JOHN DANCY: They are called "dancing demons," but, in fact, they're demon chasers. Nineteenth-century dancers wore these masks in the Buddhist monasteries in Mongolia to exorcise evil spirits. Now on display at the Asia Society in New York City, the masks and their origins are described by Mary Blume, education program coordinator, and Bill McKeever, director of Asian studies.
Ms. MARY C. BLUME (Asia Society): The title, "Dancing Demons: Ceremonial Masks of Mongolia," comes from a western view. When westerners first saw these Buddhist mask dancers, they looked at the ferocious masks that were dancing wildly, and they called them demons. But, in fact, these really aren't demons at all, but are really protectors of the faith.
Mongolian traditions illustrate something very well about religion that we think of here in the West as nonwestern, and that's a permeability, an ability to encompass, to include many different things.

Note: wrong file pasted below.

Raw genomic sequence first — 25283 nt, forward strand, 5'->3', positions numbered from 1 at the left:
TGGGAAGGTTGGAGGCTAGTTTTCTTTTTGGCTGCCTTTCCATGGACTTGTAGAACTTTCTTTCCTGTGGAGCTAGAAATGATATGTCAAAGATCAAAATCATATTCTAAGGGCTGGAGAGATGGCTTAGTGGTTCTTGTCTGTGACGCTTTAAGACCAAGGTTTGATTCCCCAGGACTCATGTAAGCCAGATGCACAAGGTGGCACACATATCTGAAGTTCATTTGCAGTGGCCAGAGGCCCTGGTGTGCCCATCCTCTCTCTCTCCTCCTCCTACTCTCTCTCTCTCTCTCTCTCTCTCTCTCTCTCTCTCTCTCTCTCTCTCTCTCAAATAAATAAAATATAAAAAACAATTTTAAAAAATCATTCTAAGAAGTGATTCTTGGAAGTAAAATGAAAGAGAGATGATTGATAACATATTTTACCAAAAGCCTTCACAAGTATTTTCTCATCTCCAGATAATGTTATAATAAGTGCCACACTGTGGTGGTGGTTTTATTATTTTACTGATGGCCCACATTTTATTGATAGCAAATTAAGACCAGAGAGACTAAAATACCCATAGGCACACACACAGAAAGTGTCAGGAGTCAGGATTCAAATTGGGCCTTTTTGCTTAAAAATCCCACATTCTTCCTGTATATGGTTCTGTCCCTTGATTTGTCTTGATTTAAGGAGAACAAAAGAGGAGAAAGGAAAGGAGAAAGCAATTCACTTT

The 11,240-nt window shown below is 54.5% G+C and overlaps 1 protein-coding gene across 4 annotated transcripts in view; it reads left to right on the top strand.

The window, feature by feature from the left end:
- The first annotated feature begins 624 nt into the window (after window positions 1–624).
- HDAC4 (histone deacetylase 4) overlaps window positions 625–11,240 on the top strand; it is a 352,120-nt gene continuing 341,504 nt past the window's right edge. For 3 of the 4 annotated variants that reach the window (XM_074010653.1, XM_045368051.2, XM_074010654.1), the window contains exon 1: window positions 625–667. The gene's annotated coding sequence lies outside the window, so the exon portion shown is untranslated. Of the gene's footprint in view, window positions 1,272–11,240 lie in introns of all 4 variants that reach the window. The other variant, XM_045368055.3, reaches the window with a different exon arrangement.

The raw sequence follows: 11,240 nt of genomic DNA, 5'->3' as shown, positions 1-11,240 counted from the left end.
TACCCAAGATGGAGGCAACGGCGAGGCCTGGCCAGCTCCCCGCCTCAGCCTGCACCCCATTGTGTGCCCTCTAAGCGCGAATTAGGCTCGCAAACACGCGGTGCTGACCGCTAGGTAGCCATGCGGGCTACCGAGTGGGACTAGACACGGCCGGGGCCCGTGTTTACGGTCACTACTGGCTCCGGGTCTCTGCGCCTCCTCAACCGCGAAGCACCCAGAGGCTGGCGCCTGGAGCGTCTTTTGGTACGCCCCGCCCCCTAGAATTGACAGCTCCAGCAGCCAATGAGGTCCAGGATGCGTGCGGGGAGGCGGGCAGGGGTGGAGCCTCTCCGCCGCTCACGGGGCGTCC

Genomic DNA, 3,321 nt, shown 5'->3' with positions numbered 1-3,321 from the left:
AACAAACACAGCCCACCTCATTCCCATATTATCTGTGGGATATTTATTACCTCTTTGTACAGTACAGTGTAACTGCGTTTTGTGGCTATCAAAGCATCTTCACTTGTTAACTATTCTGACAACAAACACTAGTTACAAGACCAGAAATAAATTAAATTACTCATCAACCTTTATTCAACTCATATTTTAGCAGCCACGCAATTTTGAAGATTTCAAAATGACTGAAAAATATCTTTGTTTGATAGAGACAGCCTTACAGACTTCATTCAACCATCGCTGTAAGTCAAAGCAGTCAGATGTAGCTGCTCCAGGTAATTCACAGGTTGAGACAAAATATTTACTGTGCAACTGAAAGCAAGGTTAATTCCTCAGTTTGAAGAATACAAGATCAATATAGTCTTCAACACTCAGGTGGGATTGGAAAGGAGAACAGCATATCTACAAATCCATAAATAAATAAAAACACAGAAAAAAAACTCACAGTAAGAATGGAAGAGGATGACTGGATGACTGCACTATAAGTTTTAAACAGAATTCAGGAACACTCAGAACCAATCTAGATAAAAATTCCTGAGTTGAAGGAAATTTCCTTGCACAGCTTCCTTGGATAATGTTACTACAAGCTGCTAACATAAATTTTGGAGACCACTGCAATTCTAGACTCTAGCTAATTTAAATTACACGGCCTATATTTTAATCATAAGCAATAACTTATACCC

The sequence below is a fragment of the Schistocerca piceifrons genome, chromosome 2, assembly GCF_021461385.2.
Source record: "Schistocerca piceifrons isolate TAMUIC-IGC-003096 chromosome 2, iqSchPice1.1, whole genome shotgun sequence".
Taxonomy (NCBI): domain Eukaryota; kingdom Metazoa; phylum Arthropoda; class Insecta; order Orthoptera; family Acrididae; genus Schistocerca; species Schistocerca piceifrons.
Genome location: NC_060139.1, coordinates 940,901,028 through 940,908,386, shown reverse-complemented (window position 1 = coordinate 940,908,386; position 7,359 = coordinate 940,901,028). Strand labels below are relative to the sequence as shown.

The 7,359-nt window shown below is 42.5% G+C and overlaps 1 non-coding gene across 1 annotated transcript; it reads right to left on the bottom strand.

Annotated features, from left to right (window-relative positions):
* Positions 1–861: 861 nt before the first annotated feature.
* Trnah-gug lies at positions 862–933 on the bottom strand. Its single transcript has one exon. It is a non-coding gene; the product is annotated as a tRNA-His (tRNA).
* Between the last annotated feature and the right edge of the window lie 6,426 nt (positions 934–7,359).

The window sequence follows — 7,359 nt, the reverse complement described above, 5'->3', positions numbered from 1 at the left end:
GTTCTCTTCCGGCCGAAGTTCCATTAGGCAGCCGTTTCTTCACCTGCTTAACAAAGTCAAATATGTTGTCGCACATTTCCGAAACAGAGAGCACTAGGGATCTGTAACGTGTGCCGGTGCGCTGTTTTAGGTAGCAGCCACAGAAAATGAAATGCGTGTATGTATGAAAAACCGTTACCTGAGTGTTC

When we talk about the people of Mongolia, the nomadic peoples of the steppes, what we're really talking about is a worldview that's based on the animistic notion that everything in the world is imbued with spirit. In that view of the world, the ritual specialist who helps bring the world into balance is the shaman. Shamanism isn't a religion. There's no doctrine that's followed.
Mr. BILL McKEEVER (Asia Society): Buddhism has a unique genius of being able to incorporate the spiritual impulses of the people and to transform it into iconography, religion, and ritual. So what you have is the enormously sophisticated philosophical and meditative tradition of India coming into the indigenous, animistic religion of Mongolia and having its efflorescence of festival and imagery.